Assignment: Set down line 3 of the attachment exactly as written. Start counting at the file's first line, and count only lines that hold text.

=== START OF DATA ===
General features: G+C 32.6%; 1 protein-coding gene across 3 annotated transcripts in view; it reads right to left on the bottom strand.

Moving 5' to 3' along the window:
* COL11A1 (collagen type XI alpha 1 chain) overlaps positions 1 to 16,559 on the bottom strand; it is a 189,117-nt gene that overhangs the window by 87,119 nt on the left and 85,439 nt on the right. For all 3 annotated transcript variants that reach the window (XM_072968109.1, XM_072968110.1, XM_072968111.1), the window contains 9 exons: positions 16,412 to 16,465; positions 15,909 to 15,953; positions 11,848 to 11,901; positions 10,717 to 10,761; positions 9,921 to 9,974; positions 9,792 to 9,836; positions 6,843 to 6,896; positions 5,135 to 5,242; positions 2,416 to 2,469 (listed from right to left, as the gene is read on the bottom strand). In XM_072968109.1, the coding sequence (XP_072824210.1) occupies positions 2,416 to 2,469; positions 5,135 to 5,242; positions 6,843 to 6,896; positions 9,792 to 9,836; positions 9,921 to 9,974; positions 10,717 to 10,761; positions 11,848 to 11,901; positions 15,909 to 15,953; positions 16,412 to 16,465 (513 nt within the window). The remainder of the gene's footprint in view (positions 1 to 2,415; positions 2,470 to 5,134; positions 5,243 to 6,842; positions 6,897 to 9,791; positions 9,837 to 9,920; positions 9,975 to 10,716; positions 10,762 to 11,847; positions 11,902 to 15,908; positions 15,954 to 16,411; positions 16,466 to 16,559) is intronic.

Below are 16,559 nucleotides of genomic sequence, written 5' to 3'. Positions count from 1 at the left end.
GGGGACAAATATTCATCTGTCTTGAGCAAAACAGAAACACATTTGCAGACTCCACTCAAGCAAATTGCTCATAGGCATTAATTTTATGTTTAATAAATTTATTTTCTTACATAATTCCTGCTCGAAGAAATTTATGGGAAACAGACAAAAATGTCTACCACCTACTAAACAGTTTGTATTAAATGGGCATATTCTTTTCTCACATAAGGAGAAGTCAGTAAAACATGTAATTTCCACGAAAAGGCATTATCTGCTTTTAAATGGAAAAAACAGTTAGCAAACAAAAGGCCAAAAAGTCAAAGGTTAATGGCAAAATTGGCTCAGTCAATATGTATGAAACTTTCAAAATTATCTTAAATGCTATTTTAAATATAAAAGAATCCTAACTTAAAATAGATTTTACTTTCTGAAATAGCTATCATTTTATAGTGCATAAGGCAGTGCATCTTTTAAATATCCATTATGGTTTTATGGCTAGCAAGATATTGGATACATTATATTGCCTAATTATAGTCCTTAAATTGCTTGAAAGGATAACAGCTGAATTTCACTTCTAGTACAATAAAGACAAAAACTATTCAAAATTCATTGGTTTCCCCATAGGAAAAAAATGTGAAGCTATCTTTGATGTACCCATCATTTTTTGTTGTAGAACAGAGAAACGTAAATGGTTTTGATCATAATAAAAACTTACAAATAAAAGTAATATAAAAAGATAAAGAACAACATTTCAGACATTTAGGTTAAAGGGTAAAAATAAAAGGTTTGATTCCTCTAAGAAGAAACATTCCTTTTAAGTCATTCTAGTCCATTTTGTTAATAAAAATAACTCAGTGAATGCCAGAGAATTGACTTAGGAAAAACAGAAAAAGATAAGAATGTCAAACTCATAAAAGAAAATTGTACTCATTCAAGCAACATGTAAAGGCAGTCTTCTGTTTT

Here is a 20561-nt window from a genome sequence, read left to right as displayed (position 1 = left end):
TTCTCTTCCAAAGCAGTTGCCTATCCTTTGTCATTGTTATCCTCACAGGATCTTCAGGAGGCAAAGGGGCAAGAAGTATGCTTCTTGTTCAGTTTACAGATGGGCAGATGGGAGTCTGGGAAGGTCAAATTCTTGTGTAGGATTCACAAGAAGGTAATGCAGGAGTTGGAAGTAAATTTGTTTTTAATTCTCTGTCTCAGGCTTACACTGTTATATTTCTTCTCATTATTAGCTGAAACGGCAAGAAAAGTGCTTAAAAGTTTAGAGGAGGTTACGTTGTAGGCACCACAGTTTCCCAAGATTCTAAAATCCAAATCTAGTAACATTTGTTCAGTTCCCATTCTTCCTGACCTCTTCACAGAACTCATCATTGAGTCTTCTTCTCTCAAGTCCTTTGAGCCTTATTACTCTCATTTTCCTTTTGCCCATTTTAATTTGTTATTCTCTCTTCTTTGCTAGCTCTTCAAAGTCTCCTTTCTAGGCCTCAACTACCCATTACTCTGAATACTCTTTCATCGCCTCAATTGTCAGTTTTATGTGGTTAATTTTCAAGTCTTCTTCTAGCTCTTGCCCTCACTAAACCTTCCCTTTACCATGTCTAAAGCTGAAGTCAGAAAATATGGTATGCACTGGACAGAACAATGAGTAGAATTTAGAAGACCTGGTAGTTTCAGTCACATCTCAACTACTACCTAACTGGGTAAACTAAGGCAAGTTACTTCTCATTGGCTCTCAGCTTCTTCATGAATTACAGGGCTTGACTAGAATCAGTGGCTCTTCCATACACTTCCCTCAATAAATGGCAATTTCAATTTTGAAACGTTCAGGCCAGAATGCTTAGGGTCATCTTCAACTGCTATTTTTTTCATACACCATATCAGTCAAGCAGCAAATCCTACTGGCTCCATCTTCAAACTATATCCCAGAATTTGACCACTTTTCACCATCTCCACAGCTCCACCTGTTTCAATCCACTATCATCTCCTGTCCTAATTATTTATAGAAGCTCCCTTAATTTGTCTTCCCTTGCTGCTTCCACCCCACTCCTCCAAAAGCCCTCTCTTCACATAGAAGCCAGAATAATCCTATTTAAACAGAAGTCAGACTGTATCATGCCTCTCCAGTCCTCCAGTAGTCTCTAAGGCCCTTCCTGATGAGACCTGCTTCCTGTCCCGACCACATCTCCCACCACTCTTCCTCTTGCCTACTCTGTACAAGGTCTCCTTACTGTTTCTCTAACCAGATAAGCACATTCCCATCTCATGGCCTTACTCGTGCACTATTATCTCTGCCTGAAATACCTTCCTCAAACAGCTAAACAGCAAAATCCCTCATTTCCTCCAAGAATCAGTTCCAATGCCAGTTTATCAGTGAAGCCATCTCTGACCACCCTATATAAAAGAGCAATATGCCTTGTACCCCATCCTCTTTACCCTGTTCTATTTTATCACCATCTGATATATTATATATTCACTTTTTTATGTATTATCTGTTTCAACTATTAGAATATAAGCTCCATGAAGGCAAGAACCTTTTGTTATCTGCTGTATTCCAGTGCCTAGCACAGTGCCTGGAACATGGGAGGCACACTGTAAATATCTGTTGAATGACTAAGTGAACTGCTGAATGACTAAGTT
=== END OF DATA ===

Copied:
* COL11A1 (collagen type XI alpha 1 chain) overlaps positions 1 to 16,559 on the bottom strand; it is a 189,117-nt gene that overhangs the window by 87,119 nt on the left and 85,439 nt on the right. For all 3 annotated transcript variants that reach the window (XM_072968109.1, XM_072968110.1, XM_072968111.1), the window contains 9 exons: positions 16,412 to 16,465; positions 15,909 to 15,953; positions 11,848 to 11,901; positions 10,717 to 10,761; positions 9,921 to 9,974; positions 9,792 to 9,836; positions 6,843 to 6,896; positions 5,135 to 5,242; positions 2,416 to 2,469 (listed from right to left, as the gene is read on the bottom strand). In XM_072968109.1, the coding sequence (XP_072824210.1) occupies positions 2,416 to 2,469; positions 5,135 to 5,242; positions 6,843 to 6,896; positions 9,792 to 9,836; positions 9,921 to 9,974; positions 10,717 to 10,761; positions 11,848 to 11,901; positions 15,909 to 15,953; positions 16,412 to 16,465 (513 nt within the window). The remainder of the gene's footprint in view (positions 1 to 2,415; positions 2,470 to 5,134; positions 5,243 to 6,842; positions 6,897 to 9,791; positions 9,837 to 9,920; positions 9,975 to 10,716; positions 10,762 to 11,847; positions 11,902 to 15,908; positions 15,954 to 16,411; positions 16,466 to 16,559) is intronic.